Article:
Social Media: You Share More Than You Know
It took me about five years to finally use my real last name on Facebook, not just my real first name. I figured I had reached out to most of the people who knew me so why bother? Then I was used to using it and wanted to find old classmates so I broke down and used my real name. I put the closest BIG city for where I live. My real birthday and my telephone number aren’t attached to my profile, neither is my primary email. My immediate family includes eldest, youngest, and husband. I never use their names, just those descriptions. My graduation years are all hidden from anyone I don’t know well – I actually put those I don’t know in a group “acquaintances” that can’t see that data. I’m not one to over-share on social media. I am very aware of the need for privacy and I take it seriously.
And yet, I know a lot can be found out from my social media activities. Even those who are extremely careful (as I try to be) leave more out there than they realize. Kids are, naturally, more vulnerable to this because of how much time they spend online.
What You Like
I like to support local businesses and activities, as lots of us do. I read our local small-town paper and comment/share articles, as lots of us do. I get tagged in school activities and sometimes even share an activity the kids were in. Most of us do.
A few years ago, I became a bit alarmed by how belligerent a friend of a friend had become and wanted to be sure he didn’t live near me. His profile doesn’t show where he lives or any personal data but he did like and share an article from a small NYC newspaper. I looked some more at his groups, pages, etc. and found he had liked a congressman who represented that area. Now I knew where he lived with a reasonable degree of confidence, although not 100% for sure.
If anyone can see my Facebook Groups, they can find out where I have been/am involved in Scouts, places I have worked and lived, my college graduating class (and friends), and activities I enjoy. FB can literally see the street I live on because there is a neighborhood group!
About Those Photos
When I scoured my photos to see what revealing details might be there, I found two photos that included license plates for two of our cars, one from the accident where it was totaled. There were some pictures showing the kids elementary school and a bunch from different trips and vacations. Personally, I’m not deleting most of the ones from vacations because they are mostly scenic snaps and having pictures from a lot of places makes it harder to pinpoint where I really live and visit often.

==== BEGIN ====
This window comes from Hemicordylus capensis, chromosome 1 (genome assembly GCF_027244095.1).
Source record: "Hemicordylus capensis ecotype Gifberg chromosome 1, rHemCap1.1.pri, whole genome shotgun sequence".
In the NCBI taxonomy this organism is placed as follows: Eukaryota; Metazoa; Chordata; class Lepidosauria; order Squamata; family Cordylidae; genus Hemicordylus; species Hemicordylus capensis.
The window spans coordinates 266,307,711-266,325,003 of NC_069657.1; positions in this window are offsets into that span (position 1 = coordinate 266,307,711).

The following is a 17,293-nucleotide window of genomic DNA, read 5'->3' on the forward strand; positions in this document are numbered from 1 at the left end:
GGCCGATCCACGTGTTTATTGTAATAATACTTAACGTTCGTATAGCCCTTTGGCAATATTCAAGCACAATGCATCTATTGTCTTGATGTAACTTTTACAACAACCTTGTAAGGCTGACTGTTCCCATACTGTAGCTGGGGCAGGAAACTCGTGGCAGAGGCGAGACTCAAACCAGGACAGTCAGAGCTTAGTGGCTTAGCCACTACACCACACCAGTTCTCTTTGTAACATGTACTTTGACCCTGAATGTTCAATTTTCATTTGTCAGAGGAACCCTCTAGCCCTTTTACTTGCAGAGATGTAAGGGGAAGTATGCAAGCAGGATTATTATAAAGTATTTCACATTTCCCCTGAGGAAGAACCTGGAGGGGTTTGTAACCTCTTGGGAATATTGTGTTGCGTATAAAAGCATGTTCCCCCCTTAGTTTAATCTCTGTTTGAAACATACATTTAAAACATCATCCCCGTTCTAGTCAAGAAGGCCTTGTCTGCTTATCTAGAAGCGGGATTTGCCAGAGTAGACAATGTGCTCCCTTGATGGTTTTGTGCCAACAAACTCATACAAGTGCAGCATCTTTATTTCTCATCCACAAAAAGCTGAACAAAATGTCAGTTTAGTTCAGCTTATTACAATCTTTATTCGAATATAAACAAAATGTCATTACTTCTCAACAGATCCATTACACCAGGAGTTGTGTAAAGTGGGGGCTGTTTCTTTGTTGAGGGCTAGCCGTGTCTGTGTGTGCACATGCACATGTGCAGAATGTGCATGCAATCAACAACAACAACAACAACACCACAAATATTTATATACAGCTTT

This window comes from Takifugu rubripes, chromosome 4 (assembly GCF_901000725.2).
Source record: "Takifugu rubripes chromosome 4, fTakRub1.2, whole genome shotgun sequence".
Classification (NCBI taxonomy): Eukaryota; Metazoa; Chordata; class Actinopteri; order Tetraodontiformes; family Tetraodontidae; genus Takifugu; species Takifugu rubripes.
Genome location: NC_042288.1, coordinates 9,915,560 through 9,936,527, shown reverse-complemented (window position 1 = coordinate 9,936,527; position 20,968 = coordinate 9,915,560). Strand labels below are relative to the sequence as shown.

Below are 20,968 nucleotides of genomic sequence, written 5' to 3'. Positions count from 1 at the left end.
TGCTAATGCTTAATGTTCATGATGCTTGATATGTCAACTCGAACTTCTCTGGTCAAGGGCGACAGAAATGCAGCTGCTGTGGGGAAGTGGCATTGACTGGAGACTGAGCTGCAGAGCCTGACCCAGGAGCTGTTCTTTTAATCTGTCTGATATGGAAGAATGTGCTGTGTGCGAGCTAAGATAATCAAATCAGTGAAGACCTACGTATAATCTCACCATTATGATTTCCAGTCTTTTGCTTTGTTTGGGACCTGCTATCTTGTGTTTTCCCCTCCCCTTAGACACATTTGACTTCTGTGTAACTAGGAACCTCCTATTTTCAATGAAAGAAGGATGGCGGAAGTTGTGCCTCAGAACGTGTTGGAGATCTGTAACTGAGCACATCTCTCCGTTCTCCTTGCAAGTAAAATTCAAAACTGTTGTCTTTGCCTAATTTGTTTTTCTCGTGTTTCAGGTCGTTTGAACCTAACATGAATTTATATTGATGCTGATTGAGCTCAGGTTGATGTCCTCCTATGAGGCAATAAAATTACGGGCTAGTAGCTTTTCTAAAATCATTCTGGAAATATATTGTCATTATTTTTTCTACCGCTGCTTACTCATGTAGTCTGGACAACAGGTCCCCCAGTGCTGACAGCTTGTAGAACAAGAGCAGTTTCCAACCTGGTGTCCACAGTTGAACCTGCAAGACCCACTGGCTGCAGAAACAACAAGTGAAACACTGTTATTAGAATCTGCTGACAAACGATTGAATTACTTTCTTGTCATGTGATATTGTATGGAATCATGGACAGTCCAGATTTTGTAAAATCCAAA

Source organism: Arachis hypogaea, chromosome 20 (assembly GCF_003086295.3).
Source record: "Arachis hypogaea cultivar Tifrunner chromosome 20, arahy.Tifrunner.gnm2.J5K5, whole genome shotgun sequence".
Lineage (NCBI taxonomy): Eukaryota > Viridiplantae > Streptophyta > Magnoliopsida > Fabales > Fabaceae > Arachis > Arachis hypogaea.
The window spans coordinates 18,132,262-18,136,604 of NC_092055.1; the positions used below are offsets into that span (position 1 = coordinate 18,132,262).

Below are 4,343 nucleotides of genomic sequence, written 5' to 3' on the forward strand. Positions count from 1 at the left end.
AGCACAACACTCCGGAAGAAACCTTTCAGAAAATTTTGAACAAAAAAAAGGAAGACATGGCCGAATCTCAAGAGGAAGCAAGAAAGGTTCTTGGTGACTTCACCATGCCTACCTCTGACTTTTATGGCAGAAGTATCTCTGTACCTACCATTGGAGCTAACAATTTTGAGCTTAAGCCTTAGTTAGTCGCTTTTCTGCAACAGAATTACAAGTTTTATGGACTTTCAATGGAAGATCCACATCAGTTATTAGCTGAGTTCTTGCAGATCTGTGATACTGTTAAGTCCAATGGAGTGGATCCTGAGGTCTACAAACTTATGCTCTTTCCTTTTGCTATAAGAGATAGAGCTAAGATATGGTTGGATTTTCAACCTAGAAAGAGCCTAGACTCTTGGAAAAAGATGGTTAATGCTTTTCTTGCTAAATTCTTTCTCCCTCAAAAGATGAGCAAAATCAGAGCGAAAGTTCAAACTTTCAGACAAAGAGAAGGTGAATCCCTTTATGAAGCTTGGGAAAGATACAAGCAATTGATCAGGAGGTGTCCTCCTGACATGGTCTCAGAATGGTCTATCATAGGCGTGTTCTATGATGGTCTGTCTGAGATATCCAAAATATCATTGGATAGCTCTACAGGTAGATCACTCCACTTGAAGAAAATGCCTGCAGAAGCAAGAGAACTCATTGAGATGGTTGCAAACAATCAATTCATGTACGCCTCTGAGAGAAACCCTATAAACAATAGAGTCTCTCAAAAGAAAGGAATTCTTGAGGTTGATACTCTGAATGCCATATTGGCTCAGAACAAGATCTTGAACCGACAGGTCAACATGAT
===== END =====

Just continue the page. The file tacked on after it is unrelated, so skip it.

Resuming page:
Your clothing can give away a lot about you as well. School t-shirts, Scout uniforms with troop numbers, team jerseys – all of these can provide a treasure trove of information for cyber-stalkers, especially when details are cross-referenced.
FB notices the location tags on photos and has a list of places you have visited. This can have amusing results. I periodically use some of the stunning photos from USGS.gov. As a result, FB thinks I have visited Antarctica!
When I downloaded my FB data, it listed all the “events” I had ever indicated an interest in. I don’t think those are visible to other users but they certainly provide a good idea of where I live. Once again, looking at your “likes” provides a lot of information. If you “liked” a school team, small newspaper, coffee shop, and meteorologist all from the same area, odds are extremely strong that you live there. If you did the same thing for a different area, one is probably your hometown and scouring your friends will probably reveal which one is high school/college (shared educational history) and which is current.
That is simply the reality: if we are online and engage in social media, even the most careful among us will leave clues about who we are and where we live. The true goal shouldn’t be not to have any information about us findable. It should be to keep critical data off our social profiles and to protect the privacy of our children, especially while they are young. They really don’t need to hit young adulthood and apply for a credit card, only to find that their credit rating is already trashed because someone found their birthday and tons of other critical information from old social media posts by friends and family. You also don’t need to be giving your real birthday to every website that asks for it. Very few need it. You bank, yes, they do need it. But a burger joint that gives out a free goodie during your birthday month? No, they don’t.
So, be smart but don’t be paranoid. And remember: you can go back and delete, trash, unlike, and unsubscribe so that less of your personal data is out there.